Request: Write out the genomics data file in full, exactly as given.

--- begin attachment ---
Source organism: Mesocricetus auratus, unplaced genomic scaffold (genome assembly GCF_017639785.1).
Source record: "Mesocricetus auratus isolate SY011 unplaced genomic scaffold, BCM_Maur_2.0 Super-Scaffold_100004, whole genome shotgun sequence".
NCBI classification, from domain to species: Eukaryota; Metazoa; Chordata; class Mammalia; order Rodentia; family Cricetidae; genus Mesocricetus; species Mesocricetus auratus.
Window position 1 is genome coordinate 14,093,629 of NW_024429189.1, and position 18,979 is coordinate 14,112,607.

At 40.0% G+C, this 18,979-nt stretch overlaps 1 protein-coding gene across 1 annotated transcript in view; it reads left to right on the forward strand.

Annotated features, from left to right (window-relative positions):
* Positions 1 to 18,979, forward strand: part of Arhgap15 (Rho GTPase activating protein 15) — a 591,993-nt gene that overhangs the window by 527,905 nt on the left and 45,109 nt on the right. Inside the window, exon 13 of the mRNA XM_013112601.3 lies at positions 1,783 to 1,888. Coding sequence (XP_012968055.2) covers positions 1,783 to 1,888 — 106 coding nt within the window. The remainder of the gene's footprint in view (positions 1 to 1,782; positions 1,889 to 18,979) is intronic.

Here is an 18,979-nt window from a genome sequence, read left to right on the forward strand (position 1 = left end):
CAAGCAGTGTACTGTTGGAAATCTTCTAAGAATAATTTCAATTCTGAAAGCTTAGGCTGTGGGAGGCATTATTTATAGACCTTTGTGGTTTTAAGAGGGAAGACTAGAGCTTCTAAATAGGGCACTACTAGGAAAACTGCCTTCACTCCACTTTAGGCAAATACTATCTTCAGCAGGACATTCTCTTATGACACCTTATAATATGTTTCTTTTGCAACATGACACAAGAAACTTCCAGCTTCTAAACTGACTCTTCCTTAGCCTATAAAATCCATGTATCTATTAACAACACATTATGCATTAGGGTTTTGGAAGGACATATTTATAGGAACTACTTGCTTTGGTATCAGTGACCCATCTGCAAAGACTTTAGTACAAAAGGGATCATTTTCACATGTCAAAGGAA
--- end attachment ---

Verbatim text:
Source organism: Mesocricetus auratus, unplaced genomic scaffold (genome assembly GCF_017639785.1).
Source record: "Mesocricetus auratus isolate SY011 unplaced genomic scaffold, BCM_Maur_2.0 Super-Scaffold_100004, whole genome shotgun sequence".
NCBI classification, from domain to species: Eukaryota; Metazoa; Chordata; class Mammalia; order Rodentia; family Cricetidae; genus Mesocricetus; species Mesocricetus auratus.
Window position 1 is genome coordinate 14,093,629 of NW_024429189.1, and position 18,979 is coordinate 14,112,607.

At 40.0% G+C, this 18,979-nt stretch overlaps 1 protein-coding gene across 1 annotated transcript in view; it reads left to right on the forward strand.

Annotated features, from left to right (window-relative positions):
* Positions 1 to 18,979, forward strand: part of Arhgap15 (Rho GTPase activating protein 15) — a 591,993-nt gene that overhangs the window by 527,905 nt on the left and 45,109 nt on the right. Inside the window, exon 13 of the mRNA XM_013112601.3 lies at positions 1,783 to 1,888. Coding sequence (XP_012968055.2) covers positions 1,783 to 1,888 — 106 coding nt within the window. The remainder of the gene's footprint in view (positions 1 to 1,782; positions 1,889 to 18,979) is intronic.

Here is an 18,979-nt window from a genome sequence, read left to right on the forward strand (position 1 = left end):
CAAGCAGTGTACTGTTGGAAATCTTCTAAGAATAATTTCAATTCTGAAAGCTTAGGCTGTGGGAGGCATTATTTATAGACCTTTGTGGTTTTAAGAGGGAAGACTAGAGCTTCTAAATAGGGCACTACTAGGAAAACTGCCTTCACTCCACTTTAGGCAAATACTATCTTCAGCAGGACATTCTCTTATGACACCTTATAATATGTTTCTTTTGCAACATGACACAAGAAACTTCCAGCTTCTAAACTGACTCTTCCTTAGCCTATAAAATCCATGTATCTATTAACAACACATTATGCATTAGGGTTTTGGAAGGACATATTTATAGGAACTACTTGCTTTGGTATCAGTGACCCATCTGCAAAGACTTTAGTACAAAAGGGATCATTTTCACATGTCAAAGGAA